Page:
Is India the Key to Ending the War in Ukraine?

Here is a proposal that would move India to the moral high ground, save that nation even more money, elevate India’s global stature, and possibly win Prime Minister Modi a nomination for the Nobel Peace Prize by ending the war in Ukraine with a whimper

At present, the brutal war in Ukraine is costing Russia $700 million per day. It is also estimated that the revenue to Russia for all of its energy exports is $700 million per day.

The math here is obvious, so the question is, “Could Russia afford to fund this war if its energy export sales were curtailed?” Energy exports, including oil, gasoline, natural gas, diesel, and coal, comprise roughly 74% of all export revenues to Russia, and 52% of all revenues. So the answer is no.

Prior to Russia’s most recent invasion of Ukraine, on February 24, 2022, India was an insignificant purchaser of Russian oil. But since then, India has increased its purchases more than fortyfold, rising to be the largest purchaser of Russian oil in the world. 

India’s purchases of 2.2 million barrels per day of crude now dwarf China’s purchases, which vary but were recently reported at 1.7 million barrels per day. This is pariah oil, blood oil, sanctioned oil, that is literally funding Putin’s murderous war in Ukraine.

So why would India, a democracy with an elected prime minister, representative legislature, and well-educated, peaceful, and honorable people abet Russia in this war? 

It would seem that it all hangs on the decision of just one man, Prime Minister Narendra Modi. And the why? Just money.

For accepting Russia’s blood oil, India, like China, has been demanding a $16 per barrel discount from the general market price.

The defense of this otherwise indefensible support of Russia’s war is the same as is often heard from corporate CEOs when they are confronted with doing things that are morally offensive: “We owe it to our stockholders to maximize profits.”

Just how much maximization, or savings, has India achieved for undermining the free world’s efforts to constrain Russian oil profits? The GDP of India was $3.6 trillion last year, and as of the time of this writing, its total savings from these discounted purchases was $3.6 billion. India saved 0.1% of its GDP.

An Indian Oil filling station in Mumbai


It is true that India could simply stop purchasing Russian oil. That part of the world is awash in oil. Yes, other oil would be marginally more expensive. If you’re wondering whether Russia could not just sell its oil elsewhere, the answer is only a little, or not at all, and never at the same markup.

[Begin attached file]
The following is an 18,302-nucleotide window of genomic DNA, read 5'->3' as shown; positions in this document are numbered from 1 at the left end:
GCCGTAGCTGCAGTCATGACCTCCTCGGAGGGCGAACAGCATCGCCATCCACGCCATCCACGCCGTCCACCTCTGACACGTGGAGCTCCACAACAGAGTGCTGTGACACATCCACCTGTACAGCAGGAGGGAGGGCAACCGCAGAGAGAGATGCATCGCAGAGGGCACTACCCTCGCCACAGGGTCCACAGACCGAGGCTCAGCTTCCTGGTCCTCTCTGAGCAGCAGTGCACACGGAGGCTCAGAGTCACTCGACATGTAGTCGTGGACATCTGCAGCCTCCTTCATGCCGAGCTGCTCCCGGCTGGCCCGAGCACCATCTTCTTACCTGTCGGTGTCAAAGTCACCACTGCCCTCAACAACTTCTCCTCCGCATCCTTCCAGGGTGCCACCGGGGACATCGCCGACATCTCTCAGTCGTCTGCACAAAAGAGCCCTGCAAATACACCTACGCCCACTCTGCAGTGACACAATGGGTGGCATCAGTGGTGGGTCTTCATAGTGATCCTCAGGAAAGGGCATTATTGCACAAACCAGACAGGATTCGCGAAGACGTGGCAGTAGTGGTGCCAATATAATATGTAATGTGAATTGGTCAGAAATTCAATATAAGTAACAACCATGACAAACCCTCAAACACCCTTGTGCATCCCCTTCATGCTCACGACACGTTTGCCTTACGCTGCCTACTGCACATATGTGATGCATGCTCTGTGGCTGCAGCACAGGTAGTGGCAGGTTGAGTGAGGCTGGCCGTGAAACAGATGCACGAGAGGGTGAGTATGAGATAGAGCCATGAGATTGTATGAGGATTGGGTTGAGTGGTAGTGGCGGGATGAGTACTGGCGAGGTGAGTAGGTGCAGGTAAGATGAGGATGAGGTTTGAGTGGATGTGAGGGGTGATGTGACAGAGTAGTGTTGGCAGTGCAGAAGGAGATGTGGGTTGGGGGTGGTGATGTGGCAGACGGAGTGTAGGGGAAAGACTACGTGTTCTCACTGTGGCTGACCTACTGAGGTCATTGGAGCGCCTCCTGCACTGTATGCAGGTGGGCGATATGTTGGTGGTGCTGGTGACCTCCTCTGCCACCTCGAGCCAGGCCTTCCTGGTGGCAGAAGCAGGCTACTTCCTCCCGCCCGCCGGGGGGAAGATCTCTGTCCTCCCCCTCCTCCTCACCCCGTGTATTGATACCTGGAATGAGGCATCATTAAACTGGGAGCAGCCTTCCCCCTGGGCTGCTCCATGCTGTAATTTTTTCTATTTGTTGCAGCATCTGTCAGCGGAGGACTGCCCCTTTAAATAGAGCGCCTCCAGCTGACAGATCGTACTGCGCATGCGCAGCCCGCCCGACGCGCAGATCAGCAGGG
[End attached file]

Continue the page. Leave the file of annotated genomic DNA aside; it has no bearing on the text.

How about China? Wouldn’t they want to buy it? No. China already has access to as much Russian oil as it wants, and is receiving that. China’s brokering of a rapprochement between Iran and Saudi Arabia was about ensuring that when China decides to invade Taiwan, no world order will be able to cut it off from its oil supplies.

Here is a proposal that would move India to the moral high ground, save that nation even more money, elevate India’s global stature, and possibly win Prime Minister Modi a nomination for the Nobel Peace Prize by ending the war in Ukraine with a whimper. No escalation of the war, no more deaths: Publicly declare that it is capping its purchases of Russian oil at $60 per barrel. Russia will either agree and Modi is a hero, or it will refuse.

Should Russia refuse, then India would have to temporarily purchase oil on the open market. Desperate for the revenue, and unable to place that 2.2 million barrels per day, the most likely outcome would be for Russia to capitulate. India would rapidly recover in savings the added cost of having had to purchase oil on the open market.

Then the eight nations that have imposed the $60 cap on the transportation and insuring of Russian oil would lower that to $50 per barrel, and China’s leader, Xi Jinping, would tell his “dear friend,” Russian President Vladimir Putin, that China will not be anyone’s patsy and will pay no more than India—just $60 a barrel.

 A month later, with India’s oil stocks and reserves filled to capacity, India could publicly announce that it will cap purchases of Russian oil at $50 per barrel. Sequentially, both NATO and India, with China in tow (as it will never agree to pay more for oil than India) could walk the going price for Russian oil down to $40 per barrel.

The production cost to Russia per barrel of oil is approximately $30. 

At $40 per barrel, Russia would not cease production, as that would not only end the funding for Russia’s war in Ukraine, but could well cause the economic collapse of the government. Further, it is actually in the international community’s best interest to have that oil available, but just marginally profitable to Russia.

The way to end this war, is not more, bigger, and better weapons; it is to starve Putin of the means to pay for it.

Putin is weaker in his own country today than at any other time since he came to power. Should he suddenly find himself unable to fund his massive army buildup, to meet the payroll for all of Russia’s massive bureaucracy, and to pay out the state’s pension obligations, then from the internal turmoil Putin’s reign would come to an end, and the war in Ukraine with it.

It is time for India to stop the killing and to do the right thing.

 Gary K. Michelson, MD, is founder and president of the Michelson Center for Public Policy and International Affairs